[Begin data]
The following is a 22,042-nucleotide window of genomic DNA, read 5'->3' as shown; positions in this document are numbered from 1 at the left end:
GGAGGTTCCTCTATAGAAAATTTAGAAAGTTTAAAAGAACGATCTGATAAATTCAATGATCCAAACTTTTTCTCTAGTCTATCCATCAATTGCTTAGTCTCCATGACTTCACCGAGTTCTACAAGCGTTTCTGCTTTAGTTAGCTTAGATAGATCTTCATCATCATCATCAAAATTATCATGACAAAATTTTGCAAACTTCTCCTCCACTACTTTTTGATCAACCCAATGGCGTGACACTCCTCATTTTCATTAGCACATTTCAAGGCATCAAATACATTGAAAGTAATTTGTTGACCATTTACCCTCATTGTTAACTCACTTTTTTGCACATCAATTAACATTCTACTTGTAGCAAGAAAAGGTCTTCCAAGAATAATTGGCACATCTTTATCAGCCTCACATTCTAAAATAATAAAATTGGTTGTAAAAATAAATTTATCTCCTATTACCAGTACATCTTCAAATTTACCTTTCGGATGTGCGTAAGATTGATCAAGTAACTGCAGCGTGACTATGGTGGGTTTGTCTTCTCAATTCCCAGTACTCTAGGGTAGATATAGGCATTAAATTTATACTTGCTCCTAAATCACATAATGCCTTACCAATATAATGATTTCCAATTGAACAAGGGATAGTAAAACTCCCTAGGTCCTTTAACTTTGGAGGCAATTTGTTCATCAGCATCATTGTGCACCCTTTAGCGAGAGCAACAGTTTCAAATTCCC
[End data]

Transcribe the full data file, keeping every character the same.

The following is a 22,042-nucleotide window of genomic DNA, read 5'->3' as shown; positions in this document are numbered from 1 at the left end:
GGAGGTTCCTCTATAGAAAATTTAGAAAGTTTAAAAGAACGATCTGATAAATTCAATGATCCAAACTTTTTCTCTAGTCTATCCATCAATTGCTTAGTCTCCATGACTTCACCGAGTTCTACAAGCGTTTCTGCTTTAGTTAGCTTAGATAGATCTTCATCATCATCATCAAAATTATCATGACAAAATTTTGCAAACTTCTCCTCCACTACTTTTTGATCAACCCAATGGCGTGACACTCCTCATTTTCATTAGCACATTTCAAGGCATCAAATACATTGAAAGTAATTTGTTGACCATTTACCCTCATTGTTAACTCACTTTTTTGCACATCAATTAACATTCTACTTGTAGCAAGAAAAGGTCTTCCAAGAATAATTGGCACATCTTTATCAGCCTCACATTCTAAAATAATAAAATTGGTTGTAAAAATAAATTTATCTCCTATTACCAGTACATCTTCAAATTTACCTTTCGGATGTGCGTAAGATTGATCAAGTAACTGCAGCGTGACTATGGTGGGTTTGTCTTCTCAATTCCCAGTACTCTAGGGTAGATATAGGCATTAAATTTATACTTGCTCCTAAATCACATAATGCCTTACCAATATAATGATTTCCAATTGAACAAGGGATAGTAAAACTCCCTAGGTCCTTTAACTTTGGAGGCAATTTGTTCATCAGCATCATTGTGCACCCTTTAGCGAGAGCAACAGTTTCAAATTCCC